Lettuce Wrap Lunatic

Zesty lime and peanut lettuce wraps

Where have I been? How is it that I have missed the lettuce wrap craze? Heck, even the cattle wrastler Pioneer Woman has a recipe for tofu lettuce wraps. I have not been to P.F. Chang’s so maybe that explains it. And, ‘low-carb’ is not a hyphenated word you hear around our house often. I did witness one of my friends ordering a Jimmy John’s sandwich wrapped in lettuce once. “LETTUCE instead of BREAD?!” I thought. “What the hell?”.

Mea maxima culpe (because mea culpe isn’t enough here).

After I made one batch of the filling for these wraps, I ate half of it before it even hit the table. This required me to fry up another pound of tofu. We ate the wraps for dinner, then I had them for breakfast and the last bit for lunch the next day. To say I love these is an understatement . . . I love these more than cheese or ice cream  . . .

Or pie. Yes, I typed ‘pie’.

Thai-Style Tofu Lettuce Wraps

serves 4 generously

adapted from The Cozy Apron


1 pound extra-firm or firm tofu, cut into slabs, blotted dry with paper towel and crumbled
1 clove garlic, minced
1 teaspoon lime zest
1 tablespoon lime juice
¼ cup fresh cilantro leaves, finely chopped
2 scallions, white and light green parts, chopped
1 tablespoon vegetable oil
¼ teaspoon grated fresh ginger
¼ teaspoon red pepper flakes
½ teaspoon sesame oil
1 teaspoon vegetarian oyster sauce (The original recipe calls for fish sauce. I think you could also use soy sauce or hoisin.)
½ teaspoon salt or to taste
Pinch black pepper

Heat the oil in a large cast iron skillet over medium-high heat until it shimmers. Add the crumbled tofu, seasoning with a pinch of salt. Resist the urge to stir the tofu. Let it fry for at least 5 minutes. Stir when you see the edges of some of the crumbles brown. I use a metal spatula to scoop up the bits that stick. If you let it get somewhat crispy, there should be minimal sticking. Cook until most of the tofu bits are light to medium brown. The key here is not disturbing it too much.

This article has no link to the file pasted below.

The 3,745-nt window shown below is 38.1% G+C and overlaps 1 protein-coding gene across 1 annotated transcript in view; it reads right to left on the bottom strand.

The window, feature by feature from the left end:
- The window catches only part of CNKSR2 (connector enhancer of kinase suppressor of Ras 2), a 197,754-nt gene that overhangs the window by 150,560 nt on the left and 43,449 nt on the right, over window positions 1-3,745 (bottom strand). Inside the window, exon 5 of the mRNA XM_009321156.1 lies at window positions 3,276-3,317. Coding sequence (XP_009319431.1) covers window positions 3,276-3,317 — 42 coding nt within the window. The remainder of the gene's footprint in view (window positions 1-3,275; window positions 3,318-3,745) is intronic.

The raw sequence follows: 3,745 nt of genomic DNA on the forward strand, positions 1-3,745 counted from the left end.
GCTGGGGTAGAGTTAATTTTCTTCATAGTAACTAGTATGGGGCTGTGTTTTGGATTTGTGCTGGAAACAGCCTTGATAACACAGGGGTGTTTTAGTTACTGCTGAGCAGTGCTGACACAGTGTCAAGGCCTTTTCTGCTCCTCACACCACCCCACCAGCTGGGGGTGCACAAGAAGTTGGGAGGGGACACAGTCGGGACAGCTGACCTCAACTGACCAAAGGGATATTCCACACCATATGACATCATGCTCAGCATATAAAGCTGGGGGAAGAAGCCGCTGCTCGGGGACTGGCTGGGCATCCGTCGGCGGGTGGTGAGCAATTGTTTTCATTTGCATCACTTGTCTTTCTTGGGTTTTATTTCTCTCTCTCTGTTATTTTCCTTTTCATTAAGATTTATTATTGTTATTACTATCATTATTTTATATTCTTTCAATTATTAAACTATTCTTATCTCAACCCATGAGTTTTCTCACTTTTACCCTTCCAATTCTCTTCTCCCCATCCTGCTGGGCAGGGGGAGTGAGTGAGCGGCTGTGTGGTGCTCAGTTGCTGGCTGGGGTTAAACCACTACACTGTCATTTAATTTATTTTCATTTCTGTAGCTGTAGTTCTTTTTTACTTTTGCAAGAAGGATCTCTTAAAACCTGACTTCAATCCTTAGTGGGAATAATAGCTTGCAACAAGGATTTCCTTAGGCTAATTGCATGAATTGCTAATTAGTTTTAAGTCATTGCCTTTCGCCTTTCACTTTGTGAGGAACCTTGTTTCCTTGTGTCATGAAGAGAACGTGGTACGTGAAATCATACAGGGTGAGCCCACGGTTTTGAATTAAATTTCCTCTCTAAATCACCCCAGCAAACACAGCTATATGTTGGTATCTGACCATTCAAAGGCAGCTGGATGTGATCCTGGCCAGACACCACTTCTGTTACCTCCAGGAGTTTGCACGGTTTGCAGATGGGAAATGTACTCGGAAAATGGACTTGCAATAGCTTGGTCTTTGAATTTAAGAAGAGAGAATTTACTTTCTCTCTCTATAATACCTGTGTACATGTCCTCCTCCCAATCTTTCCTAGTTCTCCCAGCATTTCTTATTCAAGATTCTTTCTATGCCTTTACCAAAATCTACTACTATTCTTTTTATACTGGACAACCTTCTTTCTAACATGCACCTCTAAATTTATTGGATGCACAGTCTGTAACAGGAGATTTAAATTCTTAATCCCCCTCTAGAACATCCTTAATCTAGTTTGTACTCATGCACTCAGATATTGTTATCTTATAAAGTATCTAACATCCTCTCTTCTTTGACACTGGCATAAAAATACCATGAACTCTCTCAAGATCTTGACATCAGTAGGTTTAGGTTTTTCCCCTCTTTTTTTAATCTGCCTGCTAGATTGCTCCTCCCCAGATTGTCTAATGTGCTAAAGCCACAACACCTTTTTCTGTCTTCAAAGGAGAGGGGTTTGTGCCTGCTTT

In a medium-large bowl, add the cooked and cooled tofu; next add the remainder of the ingredients, and toss all together until well combined; set aside while you prepare the dipping sauce.

Sweetly Spicy Peanut Dipping Sauce

makes about 1/2 cup (More than enough for the wraps. The original recipe is double this. I really don’t like it when there is a lot of sauce leftover because it inevitably sits in the fridge until I throw it away one month later. Yes, I could go out of my way to find something to do with it. Sometimes I do. But, more often it goes to waste.)

1/4 cup natural peanut butter
2 tablespoons rice wine vinegar
1/4 cup, plus 1 tablespoons water
1 tablespoon honey
1 1/2 tablespoons low-sodium soy sauce
3/4 tablespoon fresh lime juice
1/2 teaspoon sesame oil
1/4 teaspoon sriracha

In a medium bowl (or a food processor), combine all ingredients and gently whisk together to combine; at first the sauce may look “broken”, but it will come together- just continue to whisk until smooth and creamy; set aside until ready to serve with wraps.

To Serve

2 tablespoons dry roasted peanuts, chopped, for garnish
1 lime, cut into 4 wedges for garnish
20 Romaine leaves, bottom half of the leaves’ hard “rib” portions removed

Fill boat-shaped Romaine leaves with the tofu mixture. Top with peanut sauce, chopped peanuts and a squeeze of lime juice. Swoon accordingly.